On June 1st, 1784, his father receives an affidavit to settle his late son's affairs. Captain Lindsay, late Captain and Paymaster of 2nd Battalion of 42nd, has arrived from India, bringing with him the only accounts received from the regiment since it left Spithead three years ago.  It is hoped there will be prize money for the Dutch Indiaman; General Meadows has taken up the matter and is carrying on a law suit for the army, as the India Ships' Company are also claiming.

This prize money of Sadhana Bay ultimately was obtained; it amounted to 70,000 of Bullion, and Patrick Graeme's share of it, less charges, amounts to something over 250, which was all his family received as an equivalent to the 1300 spent on his commissions.

The dates of his commissions in the 42nd are:

Lieutenant Patrick Graeme to be Captain, October 1778.

Captain Patrick Graeme, 42nd Regiment, 1st Battalion, to be Major of 2nd Battalion, April 1780.

To be Lieutenant-Colonel East Indies only, Patrick Grxme, 42nd, 1782.


The fate of Patrick's youngest brother Laurence was equally sad for the parents.  Born on the 4th June 1758, the Muthill register states he was baptised on June 5th.

He must have been commissioned to the Royal Navy very early and have made several voyages before we read his first letter home, for he was appointed to the Hornet 22nd December 1779 as lieutenant, until Christmas Day 1780.

To H.M. ship Sandwich as Lieutenant, 27th December 1780 to February 21st, 1781.

And given command of the Sylph just before he writes home on February 10th, 1781.

Unfortunately the Inchbrakie Graemes have not kept many letters written to them; it is rather from those in the possession of their friends that we learn their history.

Laurence left the country about the same period as his brother Patrick, early in the year of 1781.  He writes in June following a short letter to his mother; there has been much fighting, and Sir George Rodney is hard pressed for want of ships; he himself is in command of H.M. sloop Sylph.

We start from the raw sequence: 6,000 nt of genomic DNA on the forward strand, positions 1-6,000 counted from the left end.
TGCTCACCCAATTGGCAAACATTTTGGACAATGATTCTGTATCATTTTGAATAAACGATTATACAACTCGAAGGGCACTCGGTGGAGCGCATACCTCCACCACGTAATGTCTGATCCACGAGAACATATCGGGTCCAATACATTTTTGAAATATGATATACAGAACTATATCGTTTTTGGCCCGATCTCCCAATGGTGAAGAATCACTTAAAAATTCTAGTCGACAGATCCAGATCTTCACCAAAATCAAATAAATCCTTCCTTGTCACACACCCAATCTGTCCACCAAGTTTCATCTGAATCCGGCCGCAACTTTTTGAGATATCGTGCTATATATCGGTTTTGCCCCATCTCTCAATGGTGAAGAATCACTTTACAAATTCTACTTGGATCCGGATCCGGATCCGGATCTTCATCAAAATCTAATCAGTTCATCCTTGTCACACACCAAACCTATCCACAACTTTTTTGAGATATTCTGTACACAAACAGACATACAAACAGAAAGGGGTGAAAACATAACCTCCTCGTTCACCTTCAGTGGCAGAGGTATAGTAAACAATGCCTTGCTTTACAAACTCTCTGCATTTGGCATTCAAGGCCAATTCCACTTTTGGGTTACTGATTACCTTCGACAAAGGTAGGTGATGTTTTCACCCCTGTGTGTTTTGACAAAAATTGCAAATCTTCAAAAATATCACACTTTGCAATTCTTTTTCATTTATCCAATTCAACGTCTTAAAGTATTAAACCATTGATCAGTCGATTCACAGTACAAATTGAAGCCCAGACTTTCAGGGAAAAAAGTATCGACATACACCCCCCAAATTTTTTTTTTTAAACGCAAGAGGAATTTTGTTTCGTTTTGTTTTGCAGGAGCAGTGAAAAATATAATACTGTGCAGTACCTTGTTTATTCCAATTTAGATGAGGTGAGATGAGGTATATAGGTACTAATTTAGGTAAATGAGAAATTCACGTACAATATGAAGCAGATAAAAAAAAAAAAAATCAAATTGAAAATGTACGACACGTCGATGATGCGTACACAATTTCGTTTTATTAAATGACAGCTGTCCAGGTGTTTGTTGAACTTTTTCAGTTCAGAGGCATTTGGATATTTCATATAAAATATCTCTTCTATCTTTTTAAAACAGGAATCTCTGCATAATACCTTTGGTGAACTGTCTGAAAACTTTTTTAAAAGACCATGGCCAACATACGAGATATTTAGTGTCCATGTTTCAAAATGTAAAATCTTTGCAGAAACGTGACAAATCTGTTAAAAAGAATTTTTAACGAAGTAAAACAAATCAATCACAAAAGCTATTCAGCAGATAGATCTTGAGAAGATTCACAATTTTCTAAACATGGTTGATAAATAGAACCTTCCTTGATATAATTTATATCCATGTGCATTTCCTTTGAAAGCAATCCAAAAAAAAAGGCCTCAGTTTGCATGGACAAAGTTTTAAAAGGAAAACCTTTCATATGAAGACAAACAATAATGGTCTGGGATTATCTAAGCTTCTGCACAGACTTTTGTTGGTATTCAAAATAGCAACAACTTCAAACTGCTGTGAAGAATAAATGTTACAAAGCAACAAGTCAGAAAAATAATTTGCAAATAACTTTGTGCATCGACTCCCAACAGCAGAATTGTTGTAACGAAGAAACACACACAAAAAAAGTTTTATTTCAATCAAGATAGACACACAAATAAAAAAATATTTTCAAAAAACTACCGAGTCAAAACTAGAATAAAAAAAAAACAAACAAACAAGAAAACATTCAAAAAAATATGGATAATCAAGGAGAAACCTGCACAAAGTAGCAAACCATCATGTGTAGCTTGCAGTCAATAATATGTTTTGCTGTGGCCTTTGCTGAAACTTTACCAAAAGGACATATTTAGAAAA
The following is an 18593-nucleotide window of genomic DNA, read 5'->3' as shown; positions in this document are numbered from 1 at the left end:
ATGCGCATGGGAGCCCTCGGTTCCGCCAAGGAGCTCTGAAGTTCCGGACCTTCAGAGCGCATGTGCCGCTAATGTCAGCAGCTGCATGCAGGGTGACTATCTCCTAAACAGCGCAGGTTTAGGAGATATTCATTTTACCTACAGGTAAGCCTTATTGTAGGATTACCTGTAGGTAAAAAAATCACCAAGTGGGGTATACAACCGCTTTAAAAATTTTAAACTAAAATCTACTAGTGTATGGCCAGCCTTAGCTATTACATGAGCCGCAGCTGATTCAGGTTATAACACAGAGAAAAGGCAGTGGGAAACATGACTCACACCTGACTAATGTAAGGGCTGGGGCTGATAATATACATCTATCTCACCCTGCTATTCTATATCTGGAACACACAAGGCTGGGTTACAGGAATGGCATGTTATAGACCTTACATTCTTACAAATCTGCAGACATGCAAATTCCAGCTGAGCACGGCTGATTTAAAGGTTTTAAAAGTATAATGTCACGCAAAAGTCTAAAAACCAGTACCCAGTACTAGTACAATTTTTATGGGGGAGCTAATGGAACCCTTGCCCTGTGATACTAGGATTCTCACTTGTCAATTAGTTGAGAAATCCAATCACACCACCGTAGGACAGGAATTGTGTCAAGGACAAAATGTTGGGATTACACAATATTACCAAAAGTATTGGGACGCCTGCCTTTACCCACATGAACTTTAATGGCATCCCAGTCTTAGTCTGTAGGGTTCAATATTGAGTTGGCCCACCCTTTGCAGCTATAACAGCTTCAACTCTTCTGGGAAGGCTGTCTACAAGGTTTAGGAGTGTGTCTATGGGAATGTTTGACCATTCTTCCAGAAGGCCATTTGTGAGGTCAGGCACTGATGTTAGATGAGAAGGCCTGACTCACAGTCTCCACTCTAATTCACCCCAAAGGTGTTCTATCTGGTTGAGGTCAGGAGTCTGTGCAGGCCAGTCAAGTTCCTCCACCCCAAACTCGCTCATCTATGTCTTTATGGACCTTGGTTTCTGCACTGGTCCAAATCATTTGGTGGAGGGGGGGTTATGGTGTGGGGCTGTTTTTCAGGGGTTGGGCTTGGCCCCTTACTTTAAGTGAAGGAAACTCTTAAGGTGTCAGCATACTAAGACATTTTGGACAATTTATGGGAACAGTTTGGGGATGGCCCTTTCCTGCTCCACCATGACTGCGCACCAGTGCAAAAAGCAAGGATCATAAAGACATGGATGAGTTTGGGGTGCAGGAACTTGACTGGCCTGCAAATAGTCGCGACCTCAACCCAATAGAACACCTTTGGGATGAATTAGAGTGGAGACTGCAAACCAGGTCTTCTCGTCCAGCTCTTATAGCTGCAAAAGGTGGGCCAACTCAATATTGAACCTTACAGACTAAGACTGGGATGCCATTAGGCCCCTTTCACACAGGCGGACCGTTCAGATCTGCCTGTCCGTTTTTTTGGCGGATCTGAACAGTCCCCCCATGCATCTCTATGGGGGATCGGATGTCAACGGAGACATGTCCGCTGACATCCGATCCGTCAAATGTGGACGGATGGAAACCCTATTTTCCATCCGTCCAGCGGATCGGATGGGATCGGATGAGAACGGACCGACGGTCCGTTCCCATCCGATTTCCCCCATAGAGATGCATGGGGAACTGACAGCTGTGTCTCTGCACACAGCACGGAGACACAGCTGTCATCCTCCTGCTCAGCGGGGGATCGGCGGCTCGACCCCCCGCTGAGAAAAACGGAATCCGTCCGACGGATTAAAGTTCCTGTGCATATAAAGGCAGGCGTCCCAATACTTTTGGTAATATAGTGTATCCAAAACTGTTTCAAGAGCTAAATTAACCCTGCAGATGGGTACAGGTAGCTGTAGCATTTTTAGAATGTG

Dear Mother,

I am happy in finding you have received one of my letters, by receiving one last night from Margerit which I can not possible answer; at present Tobago is lost, and I am afraid more will go if they do not send out more Ships, the French fleet is at present much superior to the English in numbers.

I have had an action with two French men and have thrashed them as Britains always do.

Direct my letters inclosed to Messrs Moads, Downing Street, Westminster, as he is my Agent.

The Inclosed
L. G. Esq.
Commander of his Majesty's Ship
Sylph to the care of Mr Carr,
L. G.

The next epistle speaks of a letter (never received) and of bad luck which has attended the commander of the Sylp; the little fleet is captured and Laurence is in low spirits. His sister Louisa has evidently requested that he should have his likeness taken; probably her father's miniature has excited her admiration; the young sailor has lost his heart to the Henry Drummonds, and wishes to hear his mother extol the charms of Henry Drummond's wife, the Lady Elizabeth.

Antigua, Barbadoes (erased)
22nd April 1782.

Dear Mother,

I had the pleasure of receiving yours of the 5th of Sept. where my dear Sister Louisa likewise favoured me and I ashure you gives me no small pleasure in the prettiness of her stile, it wants nothing but a little more yuce.  I am sorry it is out of my power to grant her request as there is no artist of that kind in this Country.

I wrote you in February of my misfortunes which perhaps you have not received, and indeed if you have it was a very indistinckt one, I most therefore inform you again that I was taken at Demerary by a French Squadron commanded by Count Tissant who had three Frigates, two of 40 guns, one of twenty-four, two brigs, one of twenty-four 12 pounders, the other, six twenty-four pounders, and a mortar of thirteen inches, one Cutter of 29 pounders, and two Transports with 600 soldiers, the force on our side might have been easily conquered with one half the force of the enemy.  If you will alow that we had force; for the Sylph and Barbrack were the only vessels that deserved the name of Men of War, of course you may easily suppose we fell a sacrifice to such a great superiority.  I would have been in England before now had not Sir George Rodney wished me to stay in hopes of exchanging me.  This misfortune is particularly hard upon me as in all probability had it not happened I should have had the command of a line of Battleship before this, and as to money I seem to have no better luck, the taking of Demerary is at least six hundred pounds out of my pocket, you may suppose the loss of my ship no triffel, and the loss at St Kitts, double boath.  They have only to take Antigua and then I am complitt.  But I hope we are going to have better luck.